Stopped by state troopers for a roadside sobriety test Sunday, former New York state Republican congressmen John Sweeney refused, telling the officers he would not pass and that he was in "big trouble." According to the police report, Sweeney who told officers he had drunk three glasses of wine at his sister's home, also refused to take a chemical DWI test when he reached the Police Department. This is the second possible DWI incident in 17 months for Sweeney, who was once Rensselaer County's STOP-DWI coordinator before he lost his re-election bid to Democrat Kirsten Gillibrand in 2006. Because this is Sweeney's second DWI in such a short time, it is being treated as a felony. (timesunion.com)
A group of 17 Chinese Muslims detained at Guantanamo Bay without charges for seven years asked the Supreme Court Monday to release them within the United States. The Uighurs are contesting a federal appeals court conclusion that they had no constitutional right to be released immediately, arguing that the ruling contradicts last year's Supreme Court decision to allow Guantanamo Bay detainees to contest their detention in U.S. courts. In October, a federal appeals judge ruled that the Uighurs should be released into the U.S. because they were no longer considered "enemy combatants" and no other country was willing to accept them. (USA Today)
Washington D.C. Attorney General Peter Nickles advised officials from the fire department and the Office of the Chief Technology Officer not to testify before investigations into their agencies, effectively shutting down two probes into wrongdoing in the city. Nickles said that testimony by employees of the CTO Office could interfere with another grand jury investigation into the alleged fraud of two employees of the Office of the CTO. President Obama recently named Vivek Kundra, the former head of the Office of the CTO, as Federal Chief Information Officer, but the probe is not focused on him. (Washington Post)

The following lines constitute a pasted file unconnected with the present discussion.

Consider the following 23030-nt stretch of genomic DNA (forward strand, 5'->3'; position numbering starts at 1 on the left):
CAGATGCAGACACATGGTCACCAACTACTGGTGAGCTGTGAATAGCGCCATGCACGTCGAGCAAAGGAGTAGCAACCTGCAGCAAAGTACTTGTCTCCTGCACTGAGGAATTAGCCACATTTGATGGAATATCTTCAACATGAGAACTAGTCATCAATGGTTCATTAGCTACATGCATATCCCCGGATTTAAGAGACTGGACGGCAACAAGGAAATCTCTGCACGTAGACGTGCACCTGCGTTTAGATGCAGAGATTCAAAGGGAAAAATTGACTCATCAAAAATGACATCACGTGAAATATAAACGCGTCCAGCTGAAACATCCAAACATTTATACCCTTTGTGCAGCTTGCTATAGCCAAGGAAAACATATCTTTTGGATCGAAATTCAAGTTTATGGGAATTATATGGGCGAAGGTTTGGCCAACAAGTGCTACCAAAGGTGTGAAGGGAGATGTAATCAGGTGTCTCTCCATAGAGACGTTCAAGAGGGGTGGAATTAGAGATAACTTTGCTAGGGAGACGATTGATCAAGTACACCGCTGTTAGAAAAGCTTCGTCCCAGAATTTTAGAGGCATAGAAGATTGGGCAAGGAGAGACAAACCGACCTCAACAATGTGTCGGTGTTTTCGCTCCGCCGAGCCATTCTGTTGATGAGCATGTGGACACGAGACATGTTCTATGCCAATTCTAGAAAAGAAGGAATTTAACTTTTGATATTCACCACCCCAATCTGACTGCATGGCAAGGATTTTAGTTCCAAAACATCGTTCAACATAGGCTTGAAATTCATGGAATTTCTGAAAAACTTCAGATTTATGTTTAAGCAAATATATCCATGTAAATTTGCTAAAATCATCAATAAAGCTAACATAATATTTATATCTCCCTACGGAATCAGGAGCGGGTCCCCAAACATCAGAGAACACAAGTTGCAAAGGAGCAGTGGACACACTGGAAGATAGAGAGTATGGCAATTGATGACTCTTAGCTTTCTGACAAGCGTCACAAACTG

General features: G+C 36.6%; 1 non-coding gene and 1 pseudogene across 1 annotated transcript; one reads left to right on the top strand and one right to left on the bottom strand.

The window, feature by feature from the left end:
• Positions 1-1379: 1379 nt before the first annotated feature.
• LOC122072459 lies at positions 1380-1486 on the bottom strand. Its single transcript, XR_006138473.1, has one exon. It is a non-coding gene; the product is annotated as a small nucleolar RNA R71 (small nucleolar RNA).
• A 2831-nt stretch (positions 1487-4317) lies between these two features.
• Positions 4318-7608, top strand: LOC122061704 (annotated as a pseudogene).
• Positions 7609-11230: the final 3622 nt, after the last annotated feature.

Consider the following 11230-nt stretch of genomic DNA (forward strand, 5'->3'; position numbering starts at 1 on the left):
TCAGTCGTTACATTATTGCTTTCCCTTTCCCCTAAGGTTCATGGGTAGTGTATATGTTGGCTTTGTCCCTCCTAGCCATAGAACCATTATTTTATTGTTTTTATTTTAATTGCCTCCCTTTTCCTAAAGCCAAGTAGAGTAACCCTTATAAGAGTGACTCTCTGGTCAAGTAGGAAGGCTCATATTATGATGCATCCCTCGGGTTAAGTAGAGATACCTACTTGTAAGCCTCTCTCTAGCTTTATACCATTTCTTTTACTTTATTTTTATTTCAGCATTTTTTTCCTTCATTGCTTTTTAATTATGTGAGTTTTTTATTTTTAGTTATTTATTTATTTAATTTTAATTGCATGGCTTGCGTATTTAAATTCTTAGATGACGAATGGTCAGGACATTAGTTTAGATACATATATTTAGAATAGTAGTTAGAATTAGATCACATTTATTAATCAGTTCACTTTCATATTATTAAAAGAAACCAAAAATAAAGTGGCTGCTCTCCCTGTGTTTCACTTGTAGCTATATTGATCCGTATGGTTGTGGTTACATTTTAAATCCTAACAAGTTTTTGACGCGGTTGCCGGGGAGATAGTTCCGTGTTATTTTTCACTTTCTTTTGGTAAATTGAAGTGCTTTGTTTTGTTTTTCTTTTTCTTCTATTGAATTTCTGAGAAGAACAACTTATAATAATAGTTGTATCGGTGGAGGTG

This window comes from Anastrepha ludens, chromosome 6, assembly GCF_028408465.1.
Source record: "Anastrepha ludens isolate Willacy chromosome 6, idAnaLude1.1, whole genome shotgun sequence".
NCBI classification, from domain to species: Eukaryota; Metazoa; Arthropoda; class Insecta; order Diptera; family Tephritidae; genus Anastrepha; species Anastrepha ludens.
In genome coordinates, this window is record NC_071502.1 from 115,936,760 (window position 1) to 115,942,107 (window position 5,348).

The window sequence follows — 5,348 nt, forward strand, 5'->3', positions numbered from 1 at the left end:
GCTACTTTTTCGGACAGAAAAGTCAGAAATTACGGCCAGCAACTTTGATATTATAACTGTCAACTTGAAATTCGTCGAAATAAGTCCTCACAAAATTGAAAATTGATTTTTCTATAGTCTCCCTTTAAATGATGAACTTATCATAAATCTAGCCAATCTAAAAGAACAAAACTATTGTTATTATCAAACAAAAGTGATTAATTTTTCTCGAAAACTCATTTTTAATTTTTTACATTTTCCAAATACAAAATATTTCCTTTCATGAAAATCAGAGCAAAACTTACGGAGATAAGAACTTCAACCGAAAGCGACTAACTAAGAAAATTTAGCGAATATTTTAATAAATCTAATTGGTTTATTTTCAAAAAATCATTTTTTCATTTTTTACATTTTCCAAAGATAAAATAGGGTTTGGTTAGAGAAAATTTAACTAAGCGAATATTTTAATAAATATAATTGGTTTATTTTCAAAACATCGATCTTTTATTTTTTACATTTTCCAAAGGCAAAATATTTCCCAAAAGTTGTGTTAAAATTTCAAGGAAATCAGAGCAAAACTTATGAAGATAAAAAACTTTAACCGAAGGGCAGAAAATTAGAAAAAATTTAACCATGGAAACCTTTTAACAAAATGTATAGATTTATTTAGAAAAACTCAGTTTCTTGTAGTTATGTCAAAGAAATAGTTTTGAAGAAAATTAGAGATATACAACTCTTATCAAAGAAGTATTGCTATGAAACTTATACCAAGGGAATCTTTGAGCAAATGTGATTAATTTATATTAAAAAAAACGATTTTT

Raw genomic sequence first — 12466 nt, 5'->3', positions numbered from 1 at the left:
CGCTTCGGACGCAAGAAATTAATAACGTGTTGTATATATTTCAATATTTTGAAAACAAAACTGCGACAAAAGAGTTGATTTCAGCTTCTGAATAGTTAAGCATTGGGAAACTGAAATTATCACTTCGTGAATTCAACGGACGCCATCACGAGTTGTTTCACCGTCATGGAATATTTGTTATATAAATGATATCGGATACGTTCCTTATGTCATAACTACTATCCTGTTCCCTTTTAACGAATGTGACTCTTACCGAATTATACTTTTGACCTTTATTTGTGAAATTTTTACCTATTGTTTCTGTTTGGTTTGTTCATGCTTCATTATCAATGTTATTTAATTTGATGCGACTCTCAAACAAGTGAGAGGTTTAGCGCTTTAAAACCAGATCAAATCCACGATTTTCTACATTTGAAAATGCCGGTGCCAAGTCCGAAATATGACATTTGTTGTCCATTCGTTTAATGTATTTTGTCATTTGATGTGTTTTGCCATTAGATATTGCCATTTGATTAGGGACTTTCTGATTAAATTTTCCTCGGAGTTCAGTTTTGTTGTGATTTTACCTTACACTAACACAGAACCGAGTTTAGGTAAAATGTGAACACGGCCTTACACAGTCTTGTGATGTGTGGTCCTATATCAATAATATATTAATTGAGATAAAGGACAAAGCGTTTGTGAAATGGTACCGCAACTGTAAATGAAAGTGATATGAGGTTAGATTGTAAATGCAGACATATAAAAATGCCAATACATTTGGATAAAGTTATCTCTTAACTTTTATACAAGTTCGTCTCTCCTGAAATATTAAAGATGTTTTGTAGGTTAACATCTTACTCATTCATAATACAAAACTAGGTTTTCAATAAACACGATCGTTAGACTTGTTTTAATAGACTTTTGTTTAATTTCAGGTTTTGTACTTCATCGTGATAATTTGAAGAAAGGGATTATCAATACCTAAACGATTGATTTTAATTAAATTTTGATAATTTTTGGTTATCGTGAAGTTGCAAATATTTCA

Rep. Roy Blunt (R-MO) and his wife Abigail may have wrongfully received $575 in tax breaks on their $1.6 million home in Georgetown, tax records released last week show.* Washington D.C. law allows homeowners to deduct taxes on primary residences located within the District, a law that the Blunts took advantage of on multiple occasions last year. The Blunts, who both claim their home in Missouri as their primary residence, are working with D.C. officials to resolve the problem, which might include the payment of back taxes, a spokesman said. Though tax records show Abigail Blunt to be the house's sole owner, both Blunts are listed on the deed. (KansasCity.com)
The government of Austria said Monday at a meeting of top European officials that it will not take Guantanamo Bay detainees once they are released from the U.S. military prison. Among other concerns, Interior Minister Maria Fekter cited the security risk associated with releasing Gitmo detainees within the European Union, where they could travel freely between 23 member countries. Fekter also asked "If the detainees are no longer dangerous, why don't they stay in the U.S.?" The announcement was a response to President Obama's request this week that European nations agree to take Guantanamo detainees once they are released. (Associated Press)
* This sentence has been corrected from an earlier version.